Morena died at the age of 32 in 2015
We heard of Morena whilst looking for a horse for a friend of our daughter Elizabeth, who wanted to keep a horse of her own at our place. She had been found starving in a field, covered fromhead to toe in sweet itch and suffering from Laminitis. The woman who had found her was nursing her back to health but could no longer keep her and she was being advertised as an ideal childs pony. Of course, once we heard of her plight we had to go and see her, and immediately fell in love with this poor, sweet natured horse. She was the perfect pony for Elizabeth’s friend, totally bomb proof and we thought she would be ideal , but her family decided she wasn’t suitable. By this time we already felt committed to saving her, and so Morena joined our family bringing our herd total to 5.
She quickly settled in and it wasn’t long before her sweet itch had disappeared and her weight was back to normal and luckily after treatment her laminitis never returned. She became everyone’s favourite, children loved her for her kind nature and safe ride – she had a funny habit of breaking into a very slow canter alongside the other trotting horses whilst out on a hack and was perfect for teaching children to canter for the first time. At her prime she was also great for light adults to ride and we had a few happy riding years with her until she started to suffer from arthritis and we gradually reduced the riders weight until she was just taking out the odd 5 year old , before retiring her completely.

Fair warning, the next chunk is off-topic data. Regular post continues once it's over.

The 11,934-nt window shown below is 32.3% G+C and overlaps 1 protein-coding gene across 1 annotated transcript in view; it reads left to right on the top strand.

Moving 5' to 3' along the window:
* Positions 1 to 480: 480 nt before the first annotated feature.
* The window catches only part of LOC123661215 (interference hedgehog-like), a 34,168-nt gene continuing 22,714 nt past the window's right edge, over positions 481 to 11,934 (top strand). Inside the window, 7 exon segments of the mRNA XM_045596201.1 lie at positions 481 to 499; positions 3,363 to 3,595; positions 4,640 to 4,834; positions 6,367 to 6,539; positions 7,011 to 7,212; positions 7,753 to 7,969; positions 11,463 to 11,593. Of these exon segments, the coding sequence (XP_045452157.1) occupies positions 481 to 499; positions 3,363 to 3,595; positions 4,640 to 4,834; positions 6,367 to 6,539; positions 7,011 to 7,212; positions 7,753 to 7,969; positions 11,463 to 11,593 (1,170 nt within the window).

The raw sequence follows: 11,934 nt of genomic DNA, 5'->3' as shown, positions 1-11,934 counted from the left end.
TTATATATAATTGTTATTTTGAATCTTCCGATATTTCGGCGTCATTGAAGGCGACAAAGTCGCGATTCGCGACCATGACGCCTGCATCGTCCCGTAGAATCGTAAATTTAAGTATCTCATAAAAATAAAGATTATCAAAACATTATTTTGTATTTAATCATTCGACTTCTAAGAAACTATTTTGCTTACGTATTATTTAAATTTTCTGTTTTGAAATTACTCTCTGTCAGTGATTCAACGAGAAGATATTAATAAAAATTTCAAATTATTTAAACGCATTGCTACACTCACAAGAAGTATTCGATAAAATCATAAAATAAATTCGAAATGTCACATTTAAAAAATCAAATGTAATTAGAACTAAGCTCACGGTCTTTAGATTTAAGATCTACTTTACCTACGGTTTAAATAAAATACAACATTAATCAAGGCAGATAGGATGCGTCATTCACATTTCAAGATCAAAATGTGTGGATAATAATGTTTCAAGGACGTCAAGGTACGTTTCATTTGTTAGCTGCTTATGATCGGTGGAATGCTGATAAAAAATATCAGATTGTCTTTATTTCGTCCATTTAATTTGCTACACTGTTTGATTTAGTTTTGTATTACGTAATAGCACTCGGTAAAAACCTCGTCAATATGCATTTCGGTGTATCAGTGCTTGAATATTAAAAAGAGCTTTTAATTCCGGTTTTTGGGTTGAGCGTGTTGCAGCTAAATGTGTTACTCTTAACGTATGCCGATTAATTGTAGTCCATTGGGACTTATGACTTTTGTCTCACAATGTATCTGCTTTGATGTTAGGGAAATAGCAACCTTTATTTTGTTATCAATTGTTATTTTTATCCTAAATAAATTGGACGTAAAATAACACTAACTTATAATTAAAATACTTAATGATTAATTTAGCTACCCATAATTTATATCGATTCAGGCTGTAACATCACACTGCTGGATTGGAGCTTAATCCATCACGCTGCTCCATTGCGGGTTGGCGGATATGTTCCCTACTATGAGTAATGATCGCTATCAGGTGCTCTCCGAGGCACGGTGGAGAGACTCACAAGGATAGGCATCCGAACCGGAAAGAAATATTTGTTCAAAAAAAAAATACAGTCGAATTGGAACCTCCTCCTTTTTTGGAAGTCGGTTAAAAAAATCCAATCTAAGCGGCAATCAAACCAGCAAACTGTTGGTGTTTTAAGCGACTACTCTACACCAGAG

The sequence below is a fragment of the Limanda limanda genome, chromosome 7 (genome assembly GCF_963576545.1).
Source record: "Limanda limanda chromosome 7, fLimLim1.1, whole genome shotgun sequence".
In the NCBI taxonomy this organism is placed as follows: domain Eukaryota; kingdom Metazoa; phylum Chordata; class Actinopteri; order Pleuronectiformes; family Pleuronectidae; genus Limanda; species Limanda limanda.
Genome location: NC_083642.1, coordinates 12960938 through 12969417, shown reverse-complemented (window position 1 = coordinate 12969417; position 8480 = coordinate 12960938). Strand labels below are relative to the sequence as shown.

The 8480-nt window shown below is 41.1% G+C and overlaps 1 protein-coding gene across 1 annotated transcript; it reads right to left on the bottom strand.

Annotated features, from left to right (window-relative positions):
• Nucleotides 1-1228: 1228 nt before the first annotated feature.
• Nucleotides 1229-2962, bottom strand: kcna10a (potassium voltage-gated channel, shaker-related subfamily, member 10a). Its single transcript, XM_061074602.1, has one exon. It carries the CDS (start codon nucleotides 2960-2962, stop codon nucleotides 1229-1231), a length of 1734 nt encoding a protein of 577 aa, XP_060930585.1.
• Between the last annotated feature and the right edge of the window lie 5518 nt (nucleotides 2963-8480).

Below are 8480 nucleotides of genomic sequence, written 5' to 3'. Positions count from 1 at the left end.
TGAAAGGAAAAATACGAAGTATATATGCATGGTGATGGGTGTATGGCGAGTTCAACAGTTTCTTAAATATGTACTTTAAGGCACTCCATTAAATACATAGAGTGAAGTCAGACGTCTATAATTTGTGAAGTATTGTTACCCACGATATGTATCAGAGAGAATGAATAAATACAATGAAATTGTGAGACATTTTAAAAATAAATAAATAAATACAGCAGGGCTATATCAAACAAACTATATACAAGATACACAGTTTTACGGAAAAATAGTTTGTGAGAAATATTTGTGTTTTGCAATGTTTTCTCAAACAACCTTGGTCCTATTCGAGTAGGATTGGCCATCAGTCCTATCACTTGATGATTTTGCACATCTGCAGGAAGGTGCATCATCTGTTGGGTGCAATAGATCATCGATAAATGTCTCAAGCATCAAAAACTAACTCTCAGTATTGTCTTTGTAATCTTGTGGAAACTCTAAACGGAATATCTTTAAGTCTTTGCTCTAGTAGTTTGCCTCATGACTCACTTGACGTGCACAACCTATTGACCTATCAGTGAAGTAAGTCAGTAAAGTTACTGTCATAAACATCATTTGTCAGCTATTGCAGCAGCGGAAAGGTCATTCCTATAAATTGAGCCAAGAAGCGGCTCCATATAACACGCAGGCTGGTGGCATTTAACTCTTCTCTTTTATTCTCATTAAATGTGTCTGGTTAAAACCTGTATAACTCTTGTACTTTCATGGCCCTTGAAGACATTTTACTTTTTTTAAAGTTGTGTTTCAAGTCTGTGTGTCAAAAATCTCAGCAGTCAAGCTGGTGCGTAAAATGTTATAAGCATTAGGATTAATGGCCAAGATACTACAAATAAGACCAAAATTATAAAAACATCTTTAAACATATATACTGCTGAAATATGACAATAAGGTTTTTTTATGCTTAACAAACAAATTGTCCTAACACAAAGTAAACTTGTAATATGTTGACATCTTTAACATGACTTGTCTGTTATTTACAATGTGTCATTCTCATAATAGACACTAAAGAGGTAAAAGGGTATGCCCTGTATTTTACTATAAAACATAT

Two winters ago she had me really worried when I found her laying down in one of the open stables, unable to get up. With Clive’s help we managed to get her back on her feet and I walked her around to ease her stiff joints and thankfully she seemed ok for the rest of the day but it did prompt me to phone the vet and mention the possibility of needing to have her put to sleep very soon – however much I loved her I did not want her to ever start to suffer. Strangely, though she had seemed to be going down hill for a while, that seemed to be a turning point, almost a conscious decision on her part to keep going , and apart from her low weight, she has become so much stronger, I no longer struggle to pick her feet up and she can even hold her weight again to have them trimmed.
It always makes my day to see her covered in mud – proving to me that she can still get down and enjoy a good roll (and more importantly get back up again!) I don’t know her real age as her paperwork was most likely fake, but even going by that, she is heading towards 30, and with her hard past life, it is amazing that she is still alive.
She is such a funny little character, often acting very shy and victim like, but then surprising us by going up to another horse and moving them on so that she can eat their food. She can be very bossy when she wants to and if she gets annoyed she makes a squealing noise like a dinosaur and stamps her feet like a stroppy toddler, she really makes me smile with her funny little ways.
You can read more about our horses and other animals in my book ‘No Time For a Siesta‘, available from Amazon for kindle or in paperback.